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A guide to facial feminisation surgery and why you don’t always need it


TextSophie Wilson

The procedure can be an important part of transitioning for many trans women but when it costs up to £30,000 raising the money often takes years – we explore how you can raise the money and alternatives if you can’t afford it

Facial feminisation surgery (FFS) is a series of procedures that some trans women decide to get to feminise the features on their face. Model and activist Munroe Bergdorf shone a spotlight on FFS in 2018 when she walked at New York Fashion Week just three weeks after getting the surgery. For some trans women, FFS is an important part of easing their gender dysphoria and making them feel safer in public. Though, it’s important to remember that having or not having surgery doesn’t make your gender identity any more or less valid.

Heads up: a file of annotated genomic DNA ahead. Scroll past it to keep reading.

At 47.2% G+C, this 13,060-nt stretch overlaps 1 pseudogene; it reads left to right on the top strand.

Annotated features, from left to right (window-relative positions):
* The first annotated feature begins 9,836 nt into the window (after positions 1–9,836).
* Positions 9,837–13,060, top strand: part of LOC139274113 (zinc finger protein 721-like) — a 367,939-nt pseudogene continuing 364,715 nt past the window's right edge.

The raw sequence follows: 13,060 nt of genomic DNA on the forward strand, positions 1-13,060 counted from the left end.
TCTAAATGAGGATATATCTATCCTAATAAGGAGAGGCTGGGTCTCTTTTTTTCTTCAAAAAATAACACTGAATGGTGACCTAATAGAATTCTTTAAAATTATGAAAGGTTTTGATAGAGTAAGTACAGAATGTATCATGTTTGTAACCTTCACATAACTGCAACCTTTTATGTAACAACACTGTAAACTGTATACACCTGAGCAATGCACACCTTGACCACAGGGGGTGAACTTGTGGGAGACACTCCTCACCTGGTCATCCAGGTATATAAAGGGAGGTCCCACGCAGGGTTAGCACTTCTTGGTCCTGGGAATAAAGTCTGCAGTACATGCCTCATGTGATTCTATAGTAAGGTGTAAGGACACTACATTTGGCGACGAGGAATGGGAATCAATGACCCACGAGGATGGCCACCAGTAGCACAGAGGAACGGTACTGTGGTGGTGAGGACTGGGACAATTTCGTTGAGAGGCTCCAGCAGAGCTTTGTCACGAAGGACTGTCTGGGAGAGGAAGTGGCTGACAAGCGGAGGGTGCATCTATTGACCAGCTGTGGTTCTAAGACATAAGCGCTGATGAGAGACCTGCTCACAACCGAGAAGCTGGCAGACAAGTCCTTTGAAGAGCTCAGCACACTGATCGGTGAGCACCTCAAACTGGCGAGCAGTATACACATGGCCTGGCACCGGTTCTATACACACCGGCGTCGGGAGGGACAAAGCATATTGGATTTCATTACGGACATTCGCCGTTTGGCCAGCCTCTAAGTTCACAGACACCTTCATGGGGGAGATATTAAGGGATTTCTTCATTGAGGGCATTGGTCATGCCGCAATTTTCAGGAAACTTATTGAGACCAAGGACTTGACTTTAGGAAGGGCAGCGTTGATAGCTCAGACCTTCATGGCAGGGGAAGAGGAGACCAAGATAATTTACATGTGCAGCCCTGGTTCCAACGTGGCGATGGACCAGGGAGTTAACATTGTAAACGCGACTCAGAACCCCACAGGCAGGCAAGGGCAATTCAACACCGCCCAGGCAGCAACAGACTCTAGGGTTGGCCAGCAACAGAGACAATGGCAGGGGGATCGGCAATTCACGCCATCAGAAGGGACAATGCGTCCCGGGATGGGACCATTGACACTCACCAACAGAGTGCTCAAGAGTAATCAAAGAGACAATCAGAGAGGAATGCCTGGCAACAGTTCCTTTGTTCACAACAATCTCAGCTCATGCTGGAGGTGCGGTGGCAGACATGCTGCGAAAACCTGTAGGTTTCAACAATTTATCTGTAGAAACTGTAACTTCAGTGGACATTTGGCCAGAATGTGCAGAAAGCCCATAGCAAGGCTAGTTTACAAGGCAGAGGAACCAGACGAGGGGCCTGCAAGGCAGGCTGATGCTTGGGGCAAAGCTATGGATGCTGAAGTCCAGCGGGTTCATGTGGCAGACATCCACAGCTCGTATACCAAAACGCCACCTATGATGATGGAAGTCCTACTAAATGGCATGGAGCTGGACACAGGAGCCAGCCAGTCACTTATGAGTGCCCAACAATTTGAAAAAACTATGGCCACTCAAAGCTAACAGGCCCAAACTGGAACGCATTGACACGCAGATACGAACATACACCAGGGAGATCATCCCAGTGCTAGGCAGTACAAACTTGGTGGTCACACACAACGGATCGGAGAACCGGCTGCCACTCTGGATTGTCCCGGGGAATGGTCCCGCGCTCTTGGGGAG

“Facial feminisation surgery can consist of a combination of about 15 separate procedures,” explains Dr Bart Van de Ven, who performs the surgery at 2Pass clinic in Belgium where many trans women go for FFS. “There is no ‘general way’ to approach this surgery,” he continues. “Every patient chooses a specific set of procedures within their facial feminisation surgery, based on the facial features they want to change.”